By Ken Coleman, Clinical Trial Participant

Several years ago, I saw an ad for a Clinical Research Associates study on heartburn. I had several of the symptoms the ad mentioned, like pain in my throat and a burning feeling in my chest that would last a while. I thought, “why not?” and entered my name. I felt better while I was in the clinical trial and taking the meds, but eventually the heartburn came back. A couple of months ago I saw that CRA was conducting another heartburn clinical trial, so I thought it was time to come back. I’m glad I did. This time, the trial might have saved my life.

One of the great parts of participating in a clinical study is that you get free health care. In the heartburn study, they give you an endoscopy because they need to see what’s in your throat. I thought they would find the same conditions as before, but this time it was much worse: the doctor found signs of throat cancer. Thankfully, they found it early and were able to operate, saving me from a potentially disastrous future.

Since I don’t go to the doctor very often, the cancer could have gone undetected until it was too late to do anything. While it’s no substitute for an annual visit, participating in a clinical trial is one way that I do regularly get to see a doctor. I have gone to CRA for so long now, it’s like they’re almost my family office. They still have the same medical director, Dr. Stephan Sharp, the same nurses, and the same front staff as they did in my first trial, and they gave me excellent care. I was glad to see them again, and they treated me like one of their own. When I received my cancer diagnosis, I they took care of me and directed me to the appropriate specialists.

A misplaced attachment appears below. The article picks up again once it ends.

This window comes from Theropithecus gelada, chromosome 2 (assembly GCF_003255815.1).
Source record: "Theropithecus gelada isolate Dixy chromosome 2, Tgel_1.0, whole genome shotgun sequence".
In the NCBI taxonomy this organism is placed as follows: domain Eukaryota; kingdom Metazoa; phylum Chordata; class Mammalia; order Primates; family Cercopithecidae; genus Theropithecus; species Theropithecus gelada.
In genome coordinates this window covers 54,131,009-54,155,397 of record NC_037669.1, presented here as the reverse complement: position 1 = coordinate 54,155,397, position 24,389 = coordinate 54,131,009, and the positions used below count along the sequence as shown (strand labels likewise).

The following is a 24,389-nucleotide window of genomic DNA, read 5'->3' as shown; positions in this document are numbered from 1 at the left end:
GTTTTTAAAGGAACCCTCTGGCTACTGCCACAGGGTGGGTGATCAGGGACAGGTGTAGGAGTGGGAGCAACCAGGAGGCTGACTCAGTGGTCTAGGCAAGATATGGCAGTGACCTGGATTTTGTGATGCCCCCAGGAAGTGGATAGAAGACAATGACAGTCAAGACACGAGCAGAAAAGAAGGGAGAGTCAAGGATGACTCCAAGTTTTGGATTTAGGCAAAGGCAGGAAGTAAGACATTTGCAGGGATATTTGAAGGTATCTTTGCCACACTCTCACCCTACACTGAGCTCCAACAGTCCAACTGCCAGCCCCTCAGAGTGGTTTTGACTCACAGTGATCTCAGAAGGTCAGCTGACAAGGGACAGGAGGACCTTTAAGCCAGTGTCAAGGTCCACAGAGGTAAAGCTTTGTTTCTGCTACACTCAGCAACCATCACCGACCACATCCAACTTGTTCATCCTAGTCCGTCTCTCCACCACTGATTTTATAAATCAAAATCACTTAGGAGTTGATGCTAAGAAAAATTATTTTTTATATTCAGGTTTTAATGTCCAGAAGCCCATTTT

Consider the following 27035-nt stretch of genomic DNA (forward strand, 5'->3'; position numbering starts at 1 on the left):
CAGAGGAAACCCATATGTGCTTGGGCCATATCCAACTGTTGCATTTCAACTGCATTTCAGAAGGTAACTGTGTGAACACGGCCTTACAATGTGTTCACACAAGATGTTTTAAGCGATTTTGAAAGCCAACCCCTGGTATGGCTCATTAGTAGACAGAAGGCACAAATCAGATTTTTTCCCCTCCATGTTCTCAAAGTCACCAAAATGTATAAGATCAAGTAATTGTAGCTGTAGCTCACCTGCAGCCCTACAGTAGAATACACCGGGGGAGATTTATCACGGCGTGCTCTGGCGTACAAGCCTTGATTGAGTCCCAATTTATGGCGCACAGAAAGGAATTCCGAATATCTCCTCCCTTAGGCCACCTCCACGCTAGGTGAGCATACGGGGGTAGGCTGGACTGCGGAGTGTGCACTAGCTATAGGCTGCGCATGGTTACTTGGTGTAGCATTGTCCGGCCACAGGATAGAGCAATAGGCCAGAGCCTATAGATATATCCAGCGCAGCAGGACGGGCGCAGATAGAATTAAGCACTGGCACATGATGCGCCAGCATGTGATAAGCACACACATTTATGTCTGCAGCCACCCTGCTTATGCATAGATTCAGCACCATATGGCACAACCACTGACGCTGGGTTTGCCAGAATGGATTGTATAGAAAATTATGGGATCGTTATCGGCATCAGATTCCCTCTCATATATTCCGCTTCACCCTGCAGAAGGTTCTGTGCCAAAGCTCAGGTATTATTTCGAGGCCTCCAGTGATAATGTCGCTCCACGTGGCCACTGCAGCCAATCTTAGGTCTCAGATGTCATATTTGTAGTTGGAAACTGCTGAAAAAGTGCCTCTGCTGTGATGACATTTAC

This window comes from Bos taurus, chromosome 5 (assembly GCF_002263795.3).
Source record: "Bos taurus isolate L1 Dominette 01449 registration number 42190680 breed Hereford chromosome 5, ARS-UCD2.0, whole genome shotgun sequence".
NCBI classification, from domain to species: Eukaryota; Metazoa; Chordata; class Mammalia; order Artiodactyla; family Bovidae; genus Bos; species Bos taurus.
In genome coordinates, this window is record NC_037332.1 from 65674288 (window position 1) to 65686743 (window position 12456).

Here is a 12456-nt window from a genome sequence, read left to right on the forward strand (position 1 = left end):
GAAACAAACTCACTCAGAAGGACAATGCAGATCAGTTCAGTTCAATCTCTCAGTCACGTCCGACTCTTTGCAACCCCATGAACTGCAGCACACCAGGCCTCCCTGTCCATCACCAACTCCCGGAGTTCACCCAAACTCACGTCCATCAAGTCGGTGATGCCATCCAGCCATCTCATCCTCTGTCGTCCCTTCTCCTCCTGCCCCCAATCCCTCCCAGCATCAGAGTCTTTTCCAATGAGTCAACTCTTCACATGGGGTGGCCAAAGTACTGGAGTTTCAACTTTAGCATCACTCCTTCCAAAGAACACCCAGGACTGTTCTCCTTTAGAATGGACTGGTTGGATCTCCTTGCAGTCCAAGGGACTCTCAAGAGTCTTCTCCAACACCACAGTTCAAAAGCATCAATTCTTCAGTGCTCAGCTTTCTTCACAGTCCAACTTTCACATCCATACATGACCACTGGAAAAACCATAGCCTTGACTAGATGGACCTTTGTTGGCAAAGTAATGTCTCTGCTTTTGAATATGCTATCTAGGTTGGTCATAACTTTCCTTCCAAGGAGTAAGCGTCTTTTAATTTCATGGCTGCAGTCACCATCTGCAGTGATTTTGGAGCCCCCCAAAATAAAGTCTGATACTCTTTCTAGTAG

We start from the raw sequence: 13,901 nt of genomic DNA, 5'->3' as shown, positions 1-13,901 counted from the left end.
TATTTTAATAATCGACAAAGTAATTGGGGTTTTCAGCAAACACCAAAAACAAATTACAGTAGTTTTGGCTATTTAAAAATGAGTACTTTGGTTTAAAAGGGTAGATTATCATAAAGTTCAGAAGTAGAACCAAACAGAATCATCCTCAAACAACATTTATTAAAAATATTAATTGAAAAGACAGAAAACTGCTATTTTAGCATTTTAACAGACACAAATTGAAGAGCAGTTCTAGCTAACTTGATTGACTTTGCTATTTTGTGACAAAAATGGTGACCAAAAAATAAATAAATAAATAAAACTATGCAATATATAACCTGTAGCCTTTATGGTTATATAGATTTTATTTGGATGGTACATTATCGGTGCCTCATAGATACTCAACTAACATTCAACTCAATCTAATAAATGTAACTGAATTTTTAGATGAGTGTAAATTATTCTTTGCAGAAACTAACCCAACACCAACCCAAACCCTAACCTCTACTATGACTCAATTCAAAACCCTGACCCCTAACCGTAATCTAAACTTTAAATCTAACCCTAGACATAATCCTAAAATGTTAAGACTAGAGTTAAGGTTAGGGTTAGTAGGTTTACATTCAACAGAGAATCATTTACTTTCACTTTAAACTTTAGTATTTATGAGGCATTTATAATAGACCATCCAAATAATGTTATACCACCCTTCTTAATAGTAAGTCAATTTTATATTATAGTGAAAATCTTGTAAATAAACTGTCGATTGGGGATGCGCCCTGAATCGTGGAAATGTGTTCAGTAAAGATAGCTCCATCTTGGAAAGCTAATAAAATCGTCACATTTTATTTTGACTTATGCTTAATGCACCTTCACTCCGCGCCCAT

If you have the opportunity, I encourage you to give clinical research a try. There are lots of good reasons to join a study, for example getting free access to lifesaving healthcare like I did. Other patients sign up to get access to medicine early or to help save the world from a pandemic, like many of the COVID vaccine trial volunteers. Some volunteers do it because they want to learn about science, and to be a part of something bigger than themselves. Others sign up just to help. These are all great ideas. Every medicine you have ever taken has gone through the clinical trial process, and being a part of it can save a life. It might be your own life, like in my case. But it could also be the life of a loved one, or thousands of people you have never met. Whatever your reason, you’re giving the best gift of all to someone: more time.

Thanks to this trial, I have more time with my kids and my grandkids. Once I’m fully recovered from surgery, I’ll have the ability to give them more memories of a happy childhood with their granddad, and the chance to teach them how to play golf, one of my favorite hobbies. That’s truly the end goal of all this research anyway. We all just want to live happily and healthily, and modern medicine gives us the opportunity to do that. If you want to give someone a gift that lasts, sign up for a clinical study with CRA today.

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